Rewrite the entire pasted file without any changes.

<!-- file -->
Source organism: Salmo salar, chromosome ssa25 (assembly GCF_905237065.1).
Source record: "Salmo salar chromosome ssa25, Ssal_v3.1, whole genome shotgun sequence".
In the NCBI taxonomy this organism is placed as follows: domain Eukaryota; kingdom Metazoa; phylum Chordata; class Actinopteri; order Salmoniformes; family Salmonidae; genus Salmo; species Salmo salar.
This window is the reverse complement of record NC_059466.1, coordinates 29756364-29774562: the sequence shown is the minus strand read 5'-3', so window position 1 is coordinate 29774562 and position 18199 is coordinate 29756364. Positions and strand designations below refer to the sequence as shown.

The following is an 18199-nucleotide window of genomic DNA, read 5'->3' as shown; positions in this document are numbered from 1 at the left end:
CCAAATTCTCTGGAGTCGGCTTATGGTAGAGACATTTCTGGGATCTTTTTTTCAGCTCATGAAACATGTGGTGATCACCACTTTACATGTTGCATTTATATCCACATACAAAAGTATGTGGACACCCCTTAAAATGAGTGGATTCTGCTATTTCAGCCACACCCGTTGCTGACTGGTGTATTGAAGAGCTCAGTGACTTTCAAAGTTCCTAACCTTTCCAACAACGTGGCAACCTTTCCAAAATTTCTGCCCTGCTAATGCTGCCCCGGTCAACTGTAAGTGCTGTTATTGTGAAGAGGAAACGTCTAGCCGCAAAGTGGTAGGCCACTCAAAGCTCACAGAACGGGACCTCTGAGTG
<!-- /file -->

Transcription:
Source organism: Salmo salar, chromosome ssa25 (assembly GCF_905237065.1).
Source record: "Salmo salar chromosome ssa25, Ssal_v3.1, whole genome shotgun sequence".
In the NCBI taxonomy this organism is placed as follows: domain Eukaryota; kingdom Metazoa; phylum Chordata; class Actinopteri; order Salmoniformes; family Salmonidae; genus Salmo; species Salmo salar.
This window is the reverse complement of record NC_059466.1, coordinates 29756364-29774562: the sequence shown is the minus strand read 5'-3', so window position 1 is coordinate 29774562 and position 18199 is coordinate 29756364. Positions and strand designations below refer to the sequence as shown.

The following is an 18199-nucleotide window of genomic DNA, read 5'->3' as shown; positions in this document are numbered from 1 at the left end:
CCAAATTCTCTGGAGTCGGCTTATGGTAGAGACATTTCTGGGATCTTTTTTTCAGCTCATGAAACATGTGGTGATCACCACTTTACATGTTGCATTTATATCCACATACAAAAGTATGTGGACACCCCTTAAAATGAGTGGATTCTGCTATTTCAGCCACACCCGTTGCTGACTGGTGTATTGAAGAGCTCAGTGACTTTCAAAGTTCCTAACCTTTCCAACAACGTGGCAACCTTTCCAAAATTTCTGCCCTGCTAATGCTGCCCCGGTCAACTGTAAGTGCTGTTATTGTGAAGAGGAAACGTCTAGCCGCAAAGTGGTAGGCCACTCAAAGCTCACAGAACGGGACCTCTGAGTG